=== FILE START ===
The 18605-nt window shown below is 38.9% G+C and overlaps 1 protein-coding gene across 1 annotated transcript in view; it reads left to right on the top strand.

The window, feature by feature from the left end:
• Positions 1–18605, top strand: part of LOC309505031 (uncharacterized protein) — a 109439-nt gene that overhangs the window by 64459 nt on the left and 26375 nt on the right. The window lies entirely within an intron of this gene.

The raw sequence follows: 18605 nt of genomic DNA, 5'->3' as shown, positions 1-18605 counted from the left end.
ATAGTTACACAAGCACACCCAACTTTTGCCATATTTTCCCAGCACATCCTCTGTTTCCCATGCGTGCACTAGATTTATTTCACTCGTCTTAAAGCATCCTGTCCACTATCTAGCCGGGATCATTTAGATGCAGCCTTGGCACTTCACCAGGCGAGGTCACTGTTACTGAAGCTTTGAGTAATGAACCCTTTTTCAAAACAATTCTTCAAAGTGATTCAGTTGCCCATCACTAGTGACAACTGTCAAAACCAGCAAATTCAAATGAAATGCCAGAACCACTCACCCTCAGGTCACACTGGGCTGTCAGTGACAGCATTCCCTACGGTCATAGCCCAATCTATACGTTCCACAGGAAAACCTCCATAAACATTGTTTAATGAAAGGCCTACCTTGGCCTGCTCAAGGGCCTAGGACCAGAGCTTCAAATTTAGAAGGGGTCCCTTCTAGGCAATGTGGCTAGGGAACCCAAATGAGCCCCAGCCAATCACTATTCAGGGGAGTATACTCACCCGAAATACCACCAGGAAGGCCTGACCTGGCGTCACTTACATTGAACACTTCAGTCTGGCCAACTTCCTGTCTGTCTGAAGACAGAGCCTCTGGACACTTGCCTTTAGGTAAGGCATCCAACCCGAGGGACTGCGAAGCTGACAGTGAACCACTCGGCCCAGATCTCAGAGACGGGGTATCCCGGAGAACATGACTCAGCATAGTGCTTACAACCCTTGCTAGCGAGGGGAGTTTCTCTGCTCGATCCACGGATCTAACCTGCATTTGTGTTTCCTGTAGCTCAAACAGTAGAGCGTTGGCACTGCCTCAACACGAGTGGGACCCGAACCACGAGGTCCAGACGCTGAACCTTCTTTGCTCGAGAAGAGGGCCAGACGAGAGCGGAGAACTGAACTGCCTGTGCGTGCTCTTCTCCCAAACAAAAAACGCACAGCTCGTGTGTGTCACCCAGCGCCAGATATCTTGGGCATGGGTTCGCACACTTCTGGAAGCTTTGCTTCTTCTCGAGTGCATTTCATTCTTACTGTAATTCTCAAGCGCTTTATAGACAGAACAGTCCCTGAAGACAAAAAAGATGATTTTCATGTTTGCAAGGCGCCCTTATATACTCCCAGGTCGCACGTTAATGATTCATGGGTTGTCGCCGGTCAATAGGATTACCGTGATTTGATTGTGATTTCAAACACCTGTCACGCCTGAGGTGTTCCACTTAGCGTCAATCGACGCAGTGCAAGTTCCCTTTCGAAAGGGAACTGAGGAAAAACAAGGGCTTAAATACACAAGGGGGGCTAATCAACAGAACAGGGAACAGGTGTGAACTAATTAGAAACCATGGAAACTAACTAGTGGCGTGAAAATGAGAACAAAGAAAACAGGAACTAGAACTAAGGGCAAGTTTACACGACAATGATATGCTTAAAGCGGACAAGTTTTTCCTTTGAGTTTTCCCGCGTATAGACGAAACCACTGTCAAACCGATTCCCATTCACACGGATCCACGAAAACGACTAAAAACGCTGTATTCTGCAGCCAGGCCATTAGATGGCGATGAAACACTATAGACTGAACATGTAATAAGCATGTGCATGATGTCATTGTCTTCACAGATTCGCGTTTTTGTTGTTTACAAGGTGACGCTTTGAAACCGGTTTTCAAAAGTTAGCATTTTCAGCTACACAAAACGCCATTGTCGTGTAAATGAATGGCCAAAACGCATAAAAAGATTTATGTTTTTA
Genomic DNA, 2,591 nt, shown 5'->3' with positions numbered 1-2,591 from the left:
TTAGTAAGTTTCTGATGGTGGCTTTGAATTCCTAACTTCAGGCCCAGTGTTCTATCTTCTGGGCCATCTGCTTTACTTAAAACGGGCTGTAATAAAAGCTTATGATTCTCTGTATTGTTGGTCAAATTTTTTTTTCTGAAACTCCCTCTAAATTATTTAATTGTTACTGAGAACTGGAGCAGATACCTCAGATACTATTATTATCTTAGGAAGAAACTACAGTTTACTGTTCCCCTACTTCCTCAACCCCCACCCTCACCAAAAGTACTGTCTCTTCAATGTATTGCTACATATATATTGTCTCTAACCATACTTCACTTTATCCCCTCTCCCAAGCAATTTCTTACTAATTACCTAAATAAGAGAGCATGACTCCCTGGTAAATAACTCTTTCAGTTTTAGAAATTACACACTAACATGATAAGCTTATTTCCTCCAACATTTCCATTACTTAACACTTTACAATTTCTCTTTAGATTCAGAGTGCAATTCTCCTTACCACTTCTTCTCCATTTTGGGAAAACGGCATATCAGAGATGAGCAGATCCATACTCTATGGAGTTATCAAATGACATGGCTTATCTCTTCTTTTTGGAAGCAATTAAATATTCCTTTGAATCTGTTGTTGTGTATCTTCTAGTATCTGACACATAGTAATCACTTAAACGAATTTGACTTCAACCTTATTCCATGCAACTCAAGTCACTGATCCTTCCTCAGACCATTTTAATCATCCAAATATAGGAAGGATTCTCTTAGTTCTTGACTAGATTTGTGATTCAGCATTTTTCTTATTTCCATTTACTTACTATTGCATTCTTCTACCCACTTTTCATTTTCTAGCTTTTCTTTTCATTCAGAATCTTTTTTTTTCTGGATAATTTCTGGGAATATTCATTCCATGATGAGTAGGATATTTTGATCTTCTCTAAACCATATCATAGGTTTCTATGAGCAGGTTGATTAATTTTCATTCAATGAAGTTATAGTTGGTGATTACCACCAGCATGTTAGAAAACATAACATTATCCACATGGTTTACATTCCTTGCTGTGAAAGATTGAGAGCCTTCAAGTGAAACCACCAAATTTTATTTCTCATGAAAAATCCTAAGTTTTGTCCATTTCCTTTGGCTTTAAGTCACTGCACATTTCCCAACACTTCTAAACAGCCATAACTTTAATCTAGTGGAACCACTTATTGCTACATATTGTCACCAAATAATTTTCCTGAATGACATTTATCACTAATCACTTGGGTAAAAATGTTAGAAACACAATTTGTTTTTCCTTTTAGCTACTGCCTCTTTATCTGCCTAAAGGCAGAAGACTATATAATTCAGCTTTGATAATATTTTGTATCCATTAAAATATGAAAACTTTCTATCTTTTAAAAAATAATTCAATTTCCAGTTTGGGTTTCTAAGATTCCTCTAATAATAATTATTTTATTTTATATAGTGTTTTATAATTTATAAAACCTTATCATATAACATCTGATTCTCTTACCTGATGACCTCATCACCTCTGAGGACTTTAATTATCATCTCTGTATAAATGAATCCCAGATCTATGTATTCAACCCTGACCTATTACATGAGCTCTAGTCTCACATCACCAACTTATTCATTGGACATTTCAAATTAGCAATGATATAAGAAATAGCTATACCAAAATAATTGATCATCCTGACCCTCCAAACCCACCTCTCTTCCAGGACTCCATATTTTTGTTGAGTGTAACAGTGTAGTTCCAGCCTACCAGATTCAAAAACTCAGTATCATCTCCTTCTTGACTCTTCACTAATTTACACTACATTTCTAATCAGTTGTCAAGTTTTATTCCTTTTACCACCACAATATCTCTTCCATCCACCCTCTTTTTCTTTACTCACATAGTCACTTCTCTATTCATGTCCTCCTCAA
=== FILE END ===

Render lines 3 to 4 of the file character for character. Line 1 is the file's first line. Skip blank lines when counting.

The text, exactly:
• Positions 1–18605, top strand: part of LOC309505031 (uncharacterized protein) — a 109439-nt gene that overhangs the window by 64459 nt on the left and 26375 nt on the right. The window lies entirely within an intron of this gene.

The raw sequence follows: 18605 nt of genomic DNA, 5'->3' as shown, positions 1-18605 counted from the left end.